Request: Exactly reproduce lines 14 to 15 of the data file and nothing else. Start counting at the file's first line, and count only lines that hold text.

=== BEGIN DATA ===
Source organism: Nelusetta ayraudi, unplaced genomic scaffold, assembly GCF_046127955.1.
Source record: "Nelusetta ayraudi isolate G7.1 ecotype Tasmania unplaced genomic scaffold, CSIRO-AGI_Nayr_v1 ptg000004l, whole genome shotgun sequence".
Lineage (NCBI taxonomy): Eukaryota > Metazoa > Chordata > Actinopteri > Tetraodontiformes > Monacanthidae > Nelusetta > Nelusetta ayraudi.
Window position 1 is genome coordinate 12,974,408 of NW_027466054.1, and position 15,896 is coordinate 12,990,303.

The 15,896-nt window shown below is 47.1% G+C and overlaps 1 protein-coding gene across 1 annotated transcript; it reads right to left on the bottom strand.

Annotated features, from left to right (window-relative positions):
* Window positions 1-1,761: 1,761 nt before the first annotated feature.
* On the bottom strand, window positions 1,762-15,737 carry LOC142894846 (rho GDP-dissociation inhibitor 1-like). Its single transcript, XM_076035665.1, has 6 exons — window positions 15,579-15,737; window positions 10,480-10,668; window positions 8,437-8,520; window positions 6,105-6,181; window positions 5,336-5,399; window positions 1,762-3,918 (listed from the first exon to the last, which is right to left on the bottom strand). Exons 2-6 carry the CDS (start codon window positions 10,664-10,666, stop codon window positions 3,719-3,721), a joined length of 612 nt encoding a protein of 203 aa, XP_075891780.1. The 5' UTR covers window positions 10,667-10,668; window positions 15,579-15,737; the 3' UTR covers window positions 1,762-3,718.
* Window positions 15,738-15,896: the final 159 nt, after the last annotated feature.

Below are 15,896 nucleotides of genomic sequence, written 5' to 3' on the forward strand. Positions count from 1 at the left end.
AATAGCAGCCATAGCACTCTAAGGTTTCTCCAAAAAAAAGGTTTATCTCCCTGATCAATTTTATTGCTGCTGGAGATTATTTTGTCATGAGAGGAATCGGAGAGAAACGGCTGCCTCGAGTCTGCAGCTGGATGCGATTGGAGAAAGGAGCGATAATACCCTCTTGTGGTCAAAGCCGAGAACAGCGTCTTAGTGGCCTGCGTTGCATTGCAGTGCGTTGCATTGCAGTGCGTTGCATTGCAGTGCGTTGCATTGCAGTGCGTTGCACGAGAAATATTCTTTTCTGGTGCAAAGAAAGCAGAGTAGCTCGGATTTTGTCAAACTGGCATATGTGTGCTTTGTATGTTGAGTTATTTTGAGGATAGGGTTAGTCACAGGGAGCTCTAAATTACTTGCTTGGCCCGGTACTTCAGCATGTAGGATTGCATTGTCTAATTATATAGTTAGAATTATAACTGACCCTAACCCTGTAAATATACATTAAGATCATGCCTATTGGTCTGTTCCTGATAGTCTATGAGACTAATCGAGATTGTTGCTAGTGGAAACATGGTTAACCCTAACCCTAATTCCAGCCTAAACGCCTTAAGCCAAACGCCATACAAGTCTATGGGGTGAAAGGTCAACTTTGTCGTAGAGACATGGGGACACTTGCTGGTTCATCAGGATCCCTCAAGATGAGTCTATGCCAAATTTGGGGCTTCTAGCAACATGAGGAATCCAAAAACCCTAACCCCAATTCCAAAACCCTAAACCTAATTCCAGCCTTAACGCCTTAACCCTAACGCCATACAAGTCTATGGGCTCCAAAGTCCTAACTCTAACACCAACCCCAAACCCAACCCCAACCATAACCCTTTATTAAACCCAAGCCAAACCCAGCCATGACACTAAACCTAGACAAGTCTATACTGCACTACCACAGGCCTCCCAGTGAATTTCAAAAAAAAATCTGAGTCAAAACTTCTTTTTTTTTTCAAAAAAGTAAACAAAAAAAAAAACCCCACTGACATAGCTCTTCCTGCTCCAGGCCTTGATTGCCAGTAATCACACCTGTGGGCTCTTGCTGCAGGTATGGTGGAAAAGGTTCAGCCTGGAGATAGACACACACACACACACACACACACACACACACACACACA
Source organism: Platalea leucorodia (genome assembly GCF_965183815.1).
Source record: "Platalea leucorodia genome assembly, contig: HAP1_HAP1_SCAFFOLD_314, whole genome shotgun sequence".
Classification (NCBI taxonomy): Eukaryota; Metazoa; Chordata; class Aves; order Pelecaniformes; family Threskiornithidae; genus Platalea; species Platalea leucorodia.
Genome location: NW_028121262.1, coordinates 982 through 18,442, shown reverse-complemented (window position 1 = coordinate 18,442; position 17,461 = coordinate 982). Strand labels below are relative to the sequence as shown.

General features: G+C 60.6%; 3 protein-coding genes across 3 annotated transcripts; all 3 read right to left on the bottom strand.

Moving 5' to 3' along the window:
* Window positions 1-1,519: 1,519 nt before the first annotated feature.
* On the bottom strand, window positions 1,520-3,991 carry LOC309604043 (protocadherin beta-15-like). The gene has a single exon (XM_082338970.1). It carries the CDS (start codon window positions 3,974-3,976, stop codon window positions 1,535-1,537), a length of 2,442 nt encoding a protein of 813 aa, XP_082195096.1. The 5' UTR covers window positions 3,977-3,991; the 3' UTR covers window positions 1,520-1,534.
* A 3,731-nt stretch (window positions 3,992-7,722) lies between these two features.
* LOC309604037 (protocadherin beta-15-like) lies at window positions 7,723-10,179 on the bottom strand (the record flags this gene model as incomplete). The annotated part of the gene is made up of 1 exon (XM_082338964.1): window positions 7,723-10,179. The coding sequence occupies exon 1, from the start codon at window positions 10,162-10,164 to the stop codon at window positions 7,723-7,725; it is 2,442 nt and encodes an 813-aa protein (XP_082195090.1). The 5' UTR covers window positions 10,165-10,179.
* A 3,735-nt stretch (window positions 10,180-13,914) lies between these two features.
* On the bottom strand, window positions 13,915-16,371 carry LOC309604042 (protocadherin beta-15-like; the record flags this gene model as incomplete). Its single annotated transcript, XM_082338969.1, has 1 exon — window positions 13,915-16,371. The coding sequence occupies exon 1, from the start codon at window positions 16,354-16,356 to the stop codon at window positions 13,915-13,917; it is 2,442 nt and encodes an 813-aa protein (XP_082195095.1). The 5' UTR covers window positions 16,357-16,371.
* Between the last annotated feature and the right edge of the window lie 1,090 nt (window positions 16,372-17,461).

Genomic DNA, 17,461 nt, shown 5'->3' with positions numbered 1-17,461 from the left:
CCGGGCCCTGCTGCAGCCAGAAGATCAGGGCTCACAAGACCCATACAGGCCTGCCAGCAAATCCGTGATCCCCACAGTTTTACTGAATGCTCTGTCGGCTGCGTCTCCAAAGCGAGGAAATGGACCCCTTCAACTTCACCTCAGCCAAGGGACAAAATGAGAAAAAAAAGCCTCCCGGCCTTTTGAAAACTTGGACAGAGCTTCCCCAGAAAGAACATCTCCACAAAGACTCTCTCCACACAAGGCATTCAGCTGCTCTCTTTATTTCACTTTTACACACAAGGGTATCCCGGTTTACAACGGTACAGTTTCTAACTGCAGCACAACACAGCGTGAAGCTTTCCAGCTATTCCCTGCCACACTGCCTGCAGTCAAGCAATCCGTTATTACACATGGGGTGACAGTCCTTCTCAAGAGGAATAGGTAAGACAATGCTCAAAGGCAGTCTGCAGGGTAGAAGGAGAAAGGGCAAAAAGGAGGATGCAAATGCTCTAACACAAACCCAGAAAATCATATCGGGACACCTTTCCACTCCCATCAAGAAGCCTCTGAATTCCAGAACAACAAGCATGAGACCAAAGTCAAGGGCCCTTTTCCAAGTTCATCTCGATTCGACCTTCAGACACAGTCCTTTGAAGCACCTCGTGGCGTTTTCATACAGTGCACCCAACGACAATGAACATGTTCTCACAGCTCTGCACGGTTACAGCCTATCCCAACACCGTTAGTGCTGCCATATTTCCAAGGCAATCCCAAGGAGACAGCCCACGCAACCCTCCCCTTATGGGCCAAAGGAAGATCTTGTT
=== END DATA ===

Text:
Classification (NCBI taxonomy): Eukaryota; Metazoa; Chordata; class Aves; order Pelecaniformes; family Threskiornithidae; genus Platalea; species Platalea leucorodia.
Genome location: NW_028121262.1, coordinates 982 through 18,442, shown reverse-complemented (window position 1 = coordinate 18,442; position 17,461 = coordinate 982). Strand labels below are relative to the sequence as shown.